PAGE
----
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Sister Act: The Musical at Eventim Apollo, London

The merchandise stand is selling, amongst other items, the DVDs of the 1992 film Sister Act and its 1993 sequel Sister Act 2: Back in the Habit, but don’t expect to hear any of the songs from the films in the musical adaptation. With a relocation of the narrative from San Francisco, CA to Philadelphia, PA, a distance of 2,876 miles, thrown in, this production was supposed to feature Whoopi Goldberg – though filming schedules and other commitments meant it didn’t quite work in the end. Instead, London audiences (who had a limited opportunity to see Goldberg, as Mother Superior, back in 2010 when the original London production ran at the Palladium) are treated to the very talented and capable Beverley Knight as Deloris Van Cartier, an up-and-coming singer in the late 1970s.

SISTER ACT. Beverley Knight 'Deloris van Cartier' and Jennifer Saunders 'Mother Superior'. Photo Manuel Harlan.
SISTER ACT. Beverley Knight ‘Deloris van Cartier’ and Jennifer Saunders ‘Mother Superior’. Photo Manuel Harlan.

You are, I suspect, familiar with the story, but just in case: Deloris sees a murder committed by her boyfriend Curtis Jackson (Jeremy Secomb). She goes to the police – there’s a rather inventive scene involving a pedicab (that is, pedal-powered rickshaws), as Deloris’ efforts to hail a proper taxi are in vain and she really must get to a police station at once. She is willing to testify but this means entering a witness protection programme, and so Eddie Souther (Clive Rowe), a police lieutenant, arranges to have her sent to Our Lady in Perpetual Sorrow, a convent: it is, he has reason to believe, a very unlikely place for Curtis to visit in his attempts to track her down.

The problem is that she can’t simply stay there on an ‘as is’ basis: as the Mother Superior (Jennifer Saunders) points out, it’s not a hotel, and she must therefore abide by the many rules of the convent. I’ve never seen Saunders in a musical before, and her comic timing goes well with Knight’s sheer vocal power, with the latter being especially engaging in her (quelle surprise, successful) attempts to encourage the nuns to channel their religious fervour into their singing rather than nonchalantly continue warbling tunelessly. Another problem: ‘It’s Good To Be A Nun’, being a musical number, comes before any of this happens, such that the nuns prove to Deloris, each other and the audience, that they can all sing very well, even before any vocal exercises and techniques are introduced.

I suppose narrative points of this nature are largely forgotten, or forgiven, or both, in a show that has such a strong feelgood factor it is difficult not to acknowledge that it’s the right sort of production for the difficult and troubling times in which we live. The choreography (Alistair David) places a necessary emphasis on upper body movement, on account of the sisters in the holy order wearing nun habits. There is therefore, in this show, no such thing as “too much armography”, to quote BBC Television’s Strictly Come Dancing, even if all that hand raising makes the choir look more Pentecostal than Catholic.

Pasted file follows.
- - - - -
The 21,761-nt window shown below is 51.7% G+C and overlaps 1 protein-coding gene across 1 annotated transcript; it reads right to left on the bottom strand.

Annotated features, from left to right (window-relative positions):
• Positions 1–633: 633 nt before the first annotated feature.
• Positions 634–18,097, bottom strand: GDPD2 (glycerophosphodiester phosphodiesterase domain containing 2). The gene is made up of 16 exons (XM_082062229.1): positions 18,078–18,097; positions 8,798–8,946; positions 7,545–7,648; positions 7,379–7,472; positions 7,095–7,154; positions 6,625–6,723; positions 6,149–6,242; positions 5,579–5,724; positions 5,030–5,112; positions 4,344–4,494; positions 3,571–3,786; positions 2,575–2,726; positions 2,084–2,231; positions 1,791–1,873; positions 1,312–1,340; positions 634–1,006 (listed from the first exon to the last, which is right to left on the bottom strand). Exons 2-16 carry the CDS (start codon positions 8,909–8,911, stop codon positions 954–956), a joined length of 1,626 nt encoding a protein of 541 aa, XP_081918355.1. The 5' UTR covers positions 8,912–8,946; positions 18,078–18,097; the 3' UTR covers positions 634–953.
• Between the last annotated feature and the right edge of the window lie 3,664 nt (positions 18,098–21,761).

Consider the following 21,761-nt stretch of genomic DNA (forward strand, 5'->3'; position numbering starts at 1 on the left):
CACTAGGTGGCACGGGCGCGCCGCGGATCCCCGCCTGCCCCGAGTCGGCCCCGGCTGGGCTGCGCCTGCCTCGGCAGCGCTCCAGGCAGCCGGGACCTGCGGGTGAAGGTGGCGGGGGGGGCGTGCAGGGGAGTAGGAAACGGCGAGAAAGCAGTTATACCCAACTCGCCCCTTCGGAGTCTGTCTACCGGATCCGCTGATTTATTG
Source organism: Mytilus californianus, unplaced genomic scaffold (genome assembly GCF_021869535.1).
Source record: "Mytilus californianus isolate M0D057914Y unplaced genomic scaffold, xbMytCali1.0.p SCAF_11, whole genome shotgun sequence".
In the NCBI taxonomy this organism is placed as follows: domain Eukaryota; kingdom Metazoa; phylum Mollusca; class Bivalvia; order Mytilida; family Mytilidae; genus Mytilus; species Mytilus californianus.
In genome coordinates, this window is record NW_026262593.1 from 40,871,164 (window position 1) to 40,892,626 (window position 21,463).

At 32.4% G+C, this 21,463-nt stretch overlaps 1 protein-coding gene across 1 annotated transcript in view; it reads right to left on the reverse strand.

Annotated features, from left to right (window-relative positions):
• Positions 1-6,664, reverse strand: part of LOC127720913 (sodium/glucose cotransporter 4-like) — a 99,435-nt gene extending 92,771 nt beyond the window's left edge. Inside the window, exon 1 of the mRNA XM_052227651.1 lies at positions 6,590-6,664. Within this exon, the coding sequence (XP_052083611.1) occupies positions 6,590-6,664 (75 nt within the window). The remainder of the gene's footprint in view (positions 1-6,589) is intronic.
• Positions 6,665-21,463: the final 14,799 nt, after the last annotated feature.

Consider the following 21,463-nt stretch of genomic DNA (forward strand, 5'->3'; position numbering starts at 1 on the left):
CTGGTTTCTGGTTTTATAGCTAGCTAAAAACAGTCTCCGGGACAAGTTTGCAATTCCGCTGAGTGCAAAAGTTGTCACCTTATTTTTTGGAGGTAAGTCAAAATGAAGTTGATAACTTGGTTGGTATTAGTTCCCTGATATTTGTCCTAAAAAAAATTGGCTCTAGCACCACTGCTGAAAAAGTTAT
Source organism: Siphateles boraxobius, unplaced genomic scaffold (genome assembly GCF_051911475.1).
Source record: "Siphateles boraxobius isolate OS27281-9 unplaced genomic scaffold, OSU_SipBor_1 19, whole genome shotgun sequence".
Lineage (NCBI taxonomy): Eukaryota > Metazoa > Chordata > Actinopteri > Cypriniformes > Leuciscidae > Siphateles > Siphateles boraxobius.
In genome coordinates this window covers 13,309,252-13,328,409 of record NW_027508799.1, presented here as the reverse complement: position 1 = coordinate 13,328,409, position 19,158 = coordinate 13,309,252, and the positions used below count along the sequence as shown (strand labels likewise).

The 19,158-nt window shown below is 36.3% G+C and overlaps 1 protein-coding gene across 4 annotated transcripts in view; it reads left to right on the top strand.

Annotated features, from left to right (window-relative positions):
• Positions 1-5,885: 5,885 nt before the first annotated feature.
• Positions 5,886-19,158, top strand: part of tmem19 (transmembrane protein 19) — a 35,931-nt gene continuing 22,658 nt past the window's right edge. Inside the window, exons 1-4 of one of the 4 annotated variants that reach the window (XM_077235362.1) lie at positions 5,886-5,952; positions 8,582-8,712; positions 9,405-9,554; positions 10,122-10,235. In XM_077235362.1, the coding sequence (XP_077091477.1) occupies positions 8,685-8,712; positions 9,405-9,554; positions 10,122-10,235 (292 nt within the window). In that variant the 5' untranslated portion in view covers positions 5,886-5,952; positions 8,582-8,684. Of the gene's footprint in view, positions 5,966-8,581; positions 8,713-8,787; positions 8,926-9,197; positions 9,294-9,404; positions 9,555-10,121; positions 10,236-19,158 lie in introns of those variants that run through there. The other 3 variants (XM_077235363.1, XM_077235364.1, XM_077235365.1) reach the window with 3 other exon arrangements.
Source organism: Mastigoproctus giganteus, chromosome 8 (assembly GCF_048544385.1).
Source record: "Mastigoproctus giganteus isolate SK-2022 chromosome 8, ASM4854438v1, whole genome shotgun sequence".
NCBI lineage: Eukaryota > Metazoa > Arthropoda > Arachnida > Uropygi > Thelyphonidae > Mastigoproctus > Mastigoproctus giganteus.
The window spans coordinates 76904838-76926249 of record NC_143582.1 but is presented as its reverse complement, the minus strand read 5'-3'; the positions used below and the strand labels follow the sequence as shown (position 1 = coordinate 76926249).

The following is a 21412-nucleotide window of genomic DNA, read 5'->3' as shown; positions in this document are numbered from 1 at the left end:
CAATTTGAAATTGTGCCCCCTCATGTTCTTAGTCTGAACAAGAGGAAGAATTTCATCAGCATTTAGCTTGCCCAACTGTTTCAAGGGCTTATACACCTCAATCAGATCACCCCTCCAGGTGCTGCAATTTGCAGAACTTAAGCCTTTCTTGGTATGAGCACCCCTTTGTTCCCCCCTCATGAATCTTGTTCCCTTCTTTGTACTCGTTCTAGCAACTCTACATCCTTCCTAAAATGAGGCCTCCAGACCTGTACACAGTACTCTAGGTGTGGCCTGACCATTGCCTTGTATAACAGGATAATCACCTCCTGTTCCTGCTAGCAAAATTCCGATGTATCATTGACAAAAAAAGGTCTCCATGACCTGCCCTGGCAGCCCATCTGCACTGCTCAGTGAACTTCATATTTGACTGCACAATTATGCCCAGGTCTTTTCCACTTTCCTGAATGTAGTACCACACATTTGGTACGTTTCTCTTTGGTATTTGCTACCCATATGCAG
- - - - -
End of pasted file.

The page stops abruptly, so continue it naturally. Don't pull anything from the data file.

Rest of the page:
The supporting roles are quite superb – Lizzie Bea’s Sister Mary Robert has a predictable storyline as the character who starts out by interpreting Mother Superior’s call for humility to mean timidity but ends up being one of the loudest voices in the choir. Lesley Joseph’s Sister Mary Lazarus receives some hearty applause for delivering “the funky bits” with considerable aplomb. Keala Settle as Sister Mary Patrick puts her commanding vocals to excellent use. Rowe’s Eddie, nicknamed Steady Eddie rather than the Sweaty Eddie of the London Palladium production gets the best costume change of the evening during ‘I Could Be That Guy’, on a par with Elsa in Disney’s Frozen the Musical during ‘Let It Go’.

The sound balance wasn’t entirely perfect from my vantage point, and there were a few lyrics that I couldn’t quite make out. With some shows that is unimportant, but in this one, the musical numbers drive the story forward more often than they don’t. With an important message to engage with those with whom we don’t necessarily agree, this is a lively and spirited production that is indeed “so damn fabulous, baby”.

4 stars

Review by Chris Omaweng

Brace yourselves sisters for this sparkling celebration of the universal power of friendship, sisterhood and music.

Sister Act tells the hilarious story of Deloris whose life takes a surprising turn when she witnesses a murder. Under protective custody she is hidden in the one place she won’t be found – a convent! Disguised as a nun and under the suspicious watch of Mother Superior, Deloris helps her fellow sisters find their voices as she unexpectedly rediscovers her own.

Joining the congregation as Mother Superior is comedy legend and BAFTA Award-winner Jennifer Saunders, and the Queen of Soul, Beverley Knight as Disco diva in disguise Deloris Van Cartier. The heavenly cast also includes The Greatest Showman and Tony Award-nominated actress Keala Settle, Television and stage star Lesley Joseph, Hackney royalty and Olivier Award-winner Clive Rowe and Hairspray’s rising star Lizzie Bea.

Featuring original music by Tony® and 8-time Oscar® winner Alan Menken (Disney’s Aladdin, Enchanted), dazzling dance routines and songs inspired by Motown, soul and disco, this is one nostalgia-filled trip that you will never forget.

Sister Act: The Musical, Dominion Theatre
Show Booking Period: 15 March 2024 – 31 August 2024

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